[18]           Mr Hughes: I think that behaviours have changed and we need to take that into account. The Public Libraries and Museums Act was passed in 1964; it is half a century old and people’s mobility and behaviours have changed. You need to look at the retail model. It is never far wrong. Look at the big stores based out of town with plenty of car parking. People need to get there easily and to be able to get away from there easily, and the same goes for library services. People want to access the material. We have self-service facilities now as well, so it is a far easier transaction, and they can do their business in one place. Whether that is having a swim and then taking a book out or whatever, it works for them, particularly for families.


[19]           Christine Chapman: I have a supplementary question from Leighton Andrews.


[20]           Leighton Andrews: I do not accept, and I never have accepted, the binary divide between urban and rural because Valleys communities, it seems to me, have elements of both about them. So, there are different challenges in Valleys communities. I wanted to ask about something different though, which is about whether you are seeing the growth of a significant market for digital downloading as a library service. I do not mean in the library; I mean online, from home.


[21]           Mr Hughes: We are seeing it and I think that that is one area in which we need to invest more—in the eBooks service. The all-Wales eBooks service is a very good service. I use it myself. However, the availability of resources on there compared to the ease of the commercial market, and in particular the Kindle market, is something that we need to keep up with. That may mean that, in future, we may need to consider some capital investment—rather than going into bricks and mortar, we need to be going into digital services. That is how a lot of people, and young people in particular, are accessing resources these days.


[22]           Mr Gomer: I have some statistics. I can give them separately to the committee—I can send them in. We picked up some issues around the digital library. Last year, one of the issues pan-Wales was the procurement of all Wales newspapers, for example, and subscriptions and colleges. It is not just local libraries, but it is colleges, universities and so forth. On a monthly increase on e-book downloads for the e-books for Wales consortium, there are now almost 9,000 downloads a month, and a total of 21 local authorities are involved in that at the moment. The e-magazine service was launched late in November 2013, so this is fairly new. Almost 4,000 borrowers have already registered with the service and there have been almost 16,000 magazine downloads in January 2014. I think that you can see the changes that are happening by working pan-Wales. The procurement, working with CyMAL, is having a significant impact and the change is now in terms of that market. They are complementary markets. Whenever we refer to anything like Kindle or anything else, the more people who read the more people who read. It grows itself. It is not seen as a competition; it is a matter of how we all deliver in that particular market and meet the needs, which is very important. They do feed off each other.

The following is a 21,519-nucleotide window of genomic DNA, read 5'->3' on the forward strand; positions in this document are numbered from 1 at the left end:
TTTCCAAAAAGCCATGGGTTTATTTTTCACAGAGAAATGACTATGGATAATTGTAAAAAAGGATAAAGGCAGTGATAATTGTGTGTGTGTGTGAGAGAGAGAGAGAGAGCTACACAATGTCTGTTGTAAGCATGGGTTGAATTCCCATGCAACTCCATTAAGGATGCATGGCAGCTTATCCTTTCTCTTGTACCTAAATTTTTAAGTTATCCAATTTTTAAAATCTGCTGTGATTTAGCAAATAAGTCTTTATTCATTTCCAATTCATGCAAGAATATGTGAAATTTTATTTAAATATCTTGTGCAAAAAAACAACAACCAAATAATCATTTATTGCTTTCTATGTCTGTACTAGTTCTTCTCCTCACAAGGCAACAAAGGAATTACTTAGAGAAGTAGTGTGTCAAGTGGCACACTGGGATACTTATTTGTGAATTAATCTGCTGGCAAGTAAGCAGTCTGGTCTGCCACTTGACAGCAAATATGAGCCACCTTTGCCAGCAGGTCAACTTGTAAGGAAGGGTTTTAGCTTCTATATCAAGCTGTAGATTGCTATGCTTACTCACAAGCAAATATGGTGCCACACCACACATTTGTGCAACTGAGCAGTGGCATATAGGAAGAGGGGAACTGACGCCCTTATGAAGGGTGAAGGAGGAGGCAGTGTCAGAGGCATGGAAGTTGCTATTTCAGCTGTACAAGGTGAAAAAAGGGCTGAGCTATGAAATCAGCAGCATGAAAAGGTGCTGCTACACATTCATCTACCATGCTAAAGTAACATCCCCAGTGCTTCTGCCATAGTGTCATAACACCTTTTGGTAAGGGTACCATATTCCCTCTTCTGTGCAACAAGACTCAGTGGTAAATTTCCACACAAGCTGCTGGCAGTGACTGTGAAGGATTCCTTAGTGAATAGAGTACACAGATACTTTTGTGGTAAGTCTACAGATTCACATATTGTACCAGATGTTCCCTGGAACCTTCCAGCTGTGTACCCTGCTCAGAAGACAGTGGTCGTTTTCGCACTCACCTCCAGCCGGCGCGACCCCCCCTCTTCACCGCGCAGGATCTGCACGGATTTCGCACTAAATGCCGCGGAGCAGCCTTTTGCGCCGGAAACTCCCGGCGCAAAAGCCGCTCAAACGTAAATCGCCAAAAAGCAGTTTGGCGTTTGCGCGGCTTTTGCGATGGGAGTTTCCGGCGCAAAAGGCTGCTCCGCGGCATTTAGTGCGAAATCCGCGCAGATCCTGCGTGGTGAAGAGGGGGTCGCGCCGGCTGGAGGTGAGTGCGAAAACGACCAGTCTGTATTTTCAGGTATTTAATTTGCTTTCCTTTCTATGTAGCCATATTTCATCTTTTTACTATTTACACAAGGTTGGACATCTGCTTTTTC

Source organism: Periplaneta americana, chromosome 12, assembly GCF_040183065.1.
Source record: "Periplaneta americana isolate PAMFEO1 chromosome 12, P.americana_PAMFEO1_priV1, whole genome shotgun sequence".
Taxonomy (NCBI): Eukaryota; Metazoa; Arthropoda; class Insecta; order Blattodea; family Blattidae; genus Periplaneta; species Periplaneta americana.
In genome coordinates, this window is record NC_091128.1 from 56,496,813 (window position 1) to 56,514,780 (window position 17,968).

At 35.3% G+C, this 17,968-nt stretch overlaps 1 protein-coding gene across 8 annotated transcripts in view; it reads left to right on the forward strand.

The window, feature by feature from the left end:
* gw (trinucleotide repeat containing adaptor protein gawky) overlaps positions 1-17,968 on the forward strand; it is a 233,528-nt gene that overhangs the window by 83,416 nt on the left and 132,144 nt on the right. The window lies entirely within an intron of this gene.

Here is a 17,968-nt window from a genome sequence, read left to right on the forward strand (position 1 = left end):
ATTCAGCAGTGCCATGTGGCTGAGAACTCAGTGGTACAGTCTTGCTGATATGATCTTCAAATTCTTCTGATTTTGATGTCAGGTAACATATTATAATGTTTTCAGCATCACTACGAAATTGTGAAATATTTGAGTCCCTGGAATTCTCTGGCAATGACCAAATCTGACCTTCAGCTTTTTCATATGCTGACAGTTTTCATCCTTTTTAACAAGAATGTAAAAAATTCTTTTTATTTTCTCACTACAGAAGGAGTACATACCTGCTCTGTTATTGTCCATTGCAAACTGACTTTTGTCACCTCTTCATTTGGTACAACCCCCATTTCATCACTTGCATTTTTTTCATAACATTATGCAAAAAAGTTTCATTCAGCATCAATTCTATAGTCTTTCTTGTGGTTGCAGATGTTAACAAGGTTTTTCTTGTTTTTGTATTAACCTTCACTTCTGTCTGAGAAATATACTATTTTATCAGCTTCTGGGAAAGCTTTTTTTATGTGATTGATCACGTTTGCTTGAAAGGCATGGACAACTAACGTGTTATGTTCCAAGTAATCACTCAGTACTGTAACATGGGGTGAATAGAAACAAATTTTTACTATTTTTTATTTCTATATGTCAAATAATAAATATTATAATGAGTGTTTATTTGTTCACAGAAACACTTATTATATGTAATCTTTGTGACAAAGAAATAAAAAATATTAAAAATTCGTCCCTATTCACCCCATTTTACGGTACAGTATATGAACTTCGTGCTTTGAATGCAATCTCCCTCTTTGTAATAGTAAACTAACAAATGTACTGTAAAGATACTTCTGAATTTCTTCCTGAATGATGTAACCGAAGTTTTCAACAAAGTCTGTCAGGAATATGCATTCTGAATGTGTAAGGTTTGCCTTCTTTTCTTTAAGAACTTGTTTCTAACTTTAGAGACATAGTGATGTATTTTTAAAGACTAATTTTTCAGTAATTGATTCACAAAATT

[23]           Christine Chapman: If you could send us those statistics, that would be very helpful, Peter.


[24]           Mr Gomer: I will do.


[25]           Jocelyn Davies: Could you give us a breakdown by age? With those statistics, is it broken down by age? You are assuming that it is young people, but—


[26]           Mr Hughes: I find that there are more young people reading. I am not just making the assumption that more young people use the service. There is a subtle difference in what I am saying there. I think that we can attract more young people to read by increasing digital services.


[27]           Jocelyn Davies: I see.


[28]           Mr Hughes: It may not be the case that they are accessing it now. I think that people of all ages are moving towards digital resources.


[29]           Mr Gomer: Just to answer that, we will try to get the figures broken down as much as possible.


[30]           Christine Chapman: That would be great. Perhaps I could move on now. I think that Peter Black has a question.


[31]           Peter Black: Yes; thank you, Chair. As you have already made reference to the Public Libraries and Museums Act 1964, the current Welsh public library standards are statutory guidance issued under that particular Act. So, there is an issue in terms of the relevance of the Act. Clearly, issuing updated guidance does make it more relevant. Do you think that there is actually a case to revisit that Act and maybe introduce new legislation to change the approach to libraries?